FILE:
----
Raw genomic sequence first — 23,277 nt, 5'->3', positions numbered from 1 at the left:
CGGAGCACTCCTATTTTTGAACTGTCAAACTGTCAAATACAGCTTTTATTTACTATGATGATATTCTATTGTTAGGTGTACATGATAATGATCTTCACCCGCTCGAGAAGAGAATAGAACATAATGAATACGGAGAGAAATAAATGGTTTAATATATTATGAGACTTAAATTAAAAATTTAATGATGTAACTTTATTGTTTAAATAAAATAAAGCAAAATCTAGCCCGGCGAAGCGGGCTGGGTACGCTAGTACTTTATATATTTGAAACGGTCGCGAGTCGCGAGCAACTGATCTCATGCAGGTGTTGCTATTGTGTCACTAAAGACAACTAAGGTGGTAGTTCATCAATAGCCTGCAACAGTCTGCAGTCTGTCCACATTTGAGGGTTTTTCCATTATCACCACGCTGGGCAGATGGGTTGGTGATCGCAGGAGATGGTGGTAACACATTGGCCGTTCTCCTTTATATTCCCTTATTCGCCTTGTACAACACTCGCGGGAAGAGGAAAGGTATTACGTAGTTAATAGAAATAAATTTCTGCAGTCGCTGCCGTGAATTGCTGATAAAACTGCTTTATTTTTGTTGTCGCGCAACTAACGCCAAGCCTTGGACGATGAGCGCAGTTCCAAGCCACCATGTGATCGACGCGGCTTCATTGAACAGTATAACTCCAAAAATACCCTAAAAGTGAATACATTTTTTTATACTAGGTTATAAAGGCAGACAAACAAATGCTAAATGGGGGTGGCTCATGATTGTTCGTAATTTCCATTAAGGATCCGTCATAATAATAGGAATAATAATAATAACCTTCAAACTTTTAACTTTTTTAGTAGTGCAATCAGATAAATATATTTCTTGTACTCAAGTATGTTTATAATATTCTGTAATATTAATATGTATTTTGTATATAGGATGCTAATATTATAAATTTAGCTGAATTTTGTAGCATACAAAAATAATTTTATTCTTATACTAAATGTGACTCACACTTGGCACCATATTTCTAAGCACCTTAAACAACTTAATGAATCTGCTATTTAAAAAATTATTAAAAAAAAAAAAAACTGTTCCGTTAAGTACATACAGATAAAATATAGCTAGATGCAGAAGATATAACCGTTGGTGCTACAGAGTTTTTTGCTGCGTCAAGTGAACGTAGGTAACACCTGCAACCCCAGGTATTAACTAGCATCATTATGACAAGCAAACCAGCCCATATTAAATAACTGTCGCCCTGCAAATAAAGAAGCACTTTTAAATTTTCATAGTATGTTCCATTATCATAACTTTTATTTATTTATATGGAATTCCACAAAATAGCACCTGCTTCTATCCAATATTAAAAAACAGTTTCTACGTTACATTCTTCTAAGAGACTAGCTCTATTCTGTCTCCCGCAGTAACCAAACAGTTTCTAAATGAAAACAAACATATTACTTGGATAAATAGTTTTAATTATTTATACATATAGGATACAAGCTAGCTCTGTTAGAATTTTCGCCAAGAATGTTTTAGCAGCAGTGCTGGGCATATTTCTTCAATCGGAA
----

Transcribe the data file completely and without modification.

Raw genomic sequence first — 23,277 nt, 5'->3', positions numbered from 1 at the left:
CGGAGCACTCCTATTTTTGAACTGTCAAACTGTCAAATACAGCTTTTATTTACTATGATGATATTCTATTGTTAGGTGTACATGATAATGATCTTCACCCGCTCGAGAAGAGAATAGAACATAATGAATACGGAGAGAAATAAATGGTTTAATATATTATGAGACTTAAATTAAAAATTTAATGATGTAACTTTATTGTTTAAATAAAATAAAGCAAAATCTAGCCCGGCGAAGCGGGCTGGGTACGCTAGTACTTTATATATTTGAAACGGTCGCGAGTCGCGAGCAACTGATCTCATGCAGGTGTTGCTATTGTGTCACTAAAGACAACTAAGGTGGTAGTTCATCAATAGCCTGCAACAGTCTGCAGTCTGTCCACATTTGAGGGTTTTTCCATTATCACCACGCTGGGCAGATGGGTTGGTGATCGCAGGAGATGGTGGTAACACATTGGCCGTTCTCCTTTATATTCCCTTATTCGCCTTGTACAACACTCGCGGGAAGAGGAAAGGTATTACGTAGTTAATAGAAATAAATTTCTGCAGTCGCTGCCGTGAATTGCTGATAAAACTGCTTTATTTTTGTTGTCGCGCAACTAACGCCAAGCCTTGGACGATGAGCGCAGTTCCAAGCCACCATGTGATCGACGCGGCTTCATTGAACAGTATAACTCCAAAAATACCCTAAAAGTGAATACATTTTTTTATACTAGGTTATAAAGGCAGACAAACAAATGCTAAATGGGGGTGGCTCATGATTGTTCGTAATTTCCATTAAGGATCCGTCATAATAATAGGAATAATAATAATAACCTTCAAACTTTTAACTTTTTTAGTAGTGCAATCAGATAAATATATTTCTTGTACTCAAGTATGTTTATAATATTCTGTAATATTAATATGTATTTTGTATATAGGATGCTAATATTATAAATTTAGCTGAATTTTGTAGCATACAAAAATAATTTTATTCTTATACTAAATGTGACTCACACTTGGCACCATATTTCTAAGCACCTTAAACAACTTAATGAATCTGCTATTTAAAAAATTATTAAAAAAAAAAAAAACTGTTCCGTTAAGTACATACAGATAAAATATAGCTAGATGCAGAAGATATAACCGTTGGTGCTACAGAGTTTTTTGCTGCGTCAAGTGAACGTAGGTAACACCTGCAACCCCAGGTATTAACTAGCATCATTATGACAAGCAAACCAGCCCATATTAAATAACTGTCGCCCTGCAAATAAAGAAGCACTTTTAAATTTTCATAGTATGTTCCATTATCATAACTTTTATTTATTTATATGGAATTCCACAAAATAGCACCTGCTTCTATCCAATATTAAAAAACAGTTTCTACGTTACATTCTTCTAAGAGACTAGCTCTATTCTGTCTCCCGCAGTAACCAAACAGTTTCTAAATGAAAACAAACATATTACTTGGATAAATAGTTTTAATTATTTATACATATAGGATACAAGCTAGCTCTGTTAGAATTTTCGCCAAGAATGTTTTAGCAGCAGTGCTGGGCATATTTCTTCAATCGGAA